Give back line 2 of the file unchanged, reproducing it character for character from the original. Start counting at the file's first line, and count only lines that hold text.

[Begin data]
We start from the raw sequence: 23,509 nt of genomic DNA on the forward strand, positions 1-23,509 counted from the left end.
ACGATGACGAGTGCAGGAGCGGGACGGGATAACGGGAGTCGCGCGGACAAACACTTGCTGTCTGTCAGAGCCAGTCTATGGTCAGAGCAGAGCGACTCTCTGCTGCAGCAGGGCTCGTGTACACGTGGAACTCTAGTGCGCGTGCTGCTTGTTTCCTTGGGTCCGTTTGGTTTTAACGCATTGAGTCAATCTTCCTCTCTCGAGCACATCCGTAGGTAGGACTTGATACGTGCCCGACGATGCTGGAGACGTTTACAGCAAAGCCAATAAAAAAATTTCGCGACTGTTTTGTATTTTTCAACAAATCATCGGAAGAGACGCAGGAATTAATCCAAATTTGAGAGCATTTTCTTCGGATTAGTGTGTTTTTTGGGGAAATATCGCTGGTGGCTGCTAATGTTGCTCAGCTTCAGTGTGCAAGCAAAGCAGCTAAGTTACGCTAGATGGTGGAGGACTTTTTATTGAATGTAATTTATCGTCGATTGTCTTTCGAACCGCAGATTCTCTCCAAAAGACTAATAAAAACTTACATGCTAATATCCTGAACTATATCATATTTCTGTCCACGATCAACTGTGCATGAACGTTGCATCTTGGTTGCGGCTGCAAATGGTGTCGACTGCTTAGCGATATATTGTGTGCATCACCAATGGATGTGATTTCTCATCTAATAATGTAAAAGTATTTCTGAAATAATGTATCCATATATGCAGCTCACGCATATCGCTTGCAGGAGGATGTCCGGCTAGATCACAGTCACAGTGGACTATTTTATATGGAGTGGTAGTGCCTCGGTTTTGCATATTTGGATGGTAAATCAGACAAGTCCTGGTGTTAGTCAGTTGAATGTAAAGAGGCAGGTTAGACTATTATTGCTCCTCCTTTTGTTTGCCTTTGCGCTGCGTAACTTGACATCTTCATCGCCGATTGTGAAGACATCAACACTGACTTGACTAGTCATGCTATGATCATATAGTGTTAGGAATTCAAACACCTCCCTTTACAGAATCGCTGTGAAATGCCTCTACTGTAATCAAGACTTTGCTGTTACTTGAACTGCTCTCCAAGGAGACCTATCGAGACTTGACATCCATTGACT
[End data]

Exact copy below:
ACGATGACGAGTGCAGGAGCGGGACGGGATAACGGGAGTCGCGCGGACAAACACTTGCTGTCTGTCAGAGCCAGTCTATGGTCAGAGCAGAGCGACTCTCTGCTGCAGCAGGGCTCGTGTACACGTGGAACTCTAGTGCGCGTGCTGCTTGTTTCCTTGGGTCCGTTTGGTTTTAACGCATTGAGTCAATCTTCCTCTCTCGAGCACATCCGTAGGTAGGACTTGATACGTGCCCGACGATGCTGGAGACGTTTACAGCAAAGCCAATAAAAAAATTTCGCGACTGTTTTGTATTTTTCAACAAATCATCGGAAGAGACGCAGGAATTAATCCAAATTTGAGAGCATTTTCTTCGGATTAGTGTGTTTTTTGGGGAAATATCGCTGGTGGCTGCTAATGTTGCTCAGCTTCAGTGTGCAAGCAAAGCAGCTAAGTTACGCTAGATGGTGGAGGACTTTTTATTGAATGTAATTTATCGTCGATTGTCTTTCGAACCGCAGATTCTCTCCAAAAGACTAATAAAAACTTACATGCTAATATCCTGAACTATATCATATTTCTGTCCACGATCAACTGTGCATGAACGTTGCATCTTGGTTGCGGCTGCAAATGGTGTCGACTGCTTAGCGATATATTGTGTGCATCACCAATGGATGTGATTTCTCATCTAATAATGTAAAAGTATTTCTGAAATAATGTATCCATATATGCAGCTCACGCATATCGCTTGCAGGAGGATGTCCGGCTAGATCACAGTCACAGTGGACTATTTTATATGGAGTGGTAGTGCCTCGGTTTTGCATATTTGGATGGTAAATCAGACAAGTCCTGGTGTTAGTCAGTTGAATGTAAAGAGGCAGGTTAGACTATTATTGCTCCTCCTTTTGTTTGCCTTTGCGCTGCGTAACTTGACATCTTCATCGCCGATTGTGAAGACATCAACACTGACTTGACTAGTCATGCTATGATCATATAGTGTTAGGAATTCAAACACCTCCCTTTACAGAATCGCTGTGAAATGCCTCTACTGTAATCAAGACTTTGCTGTTACTTGAACTGCTCTCCAAGGAGACCTATCGAGACTTGACATCCATTGACT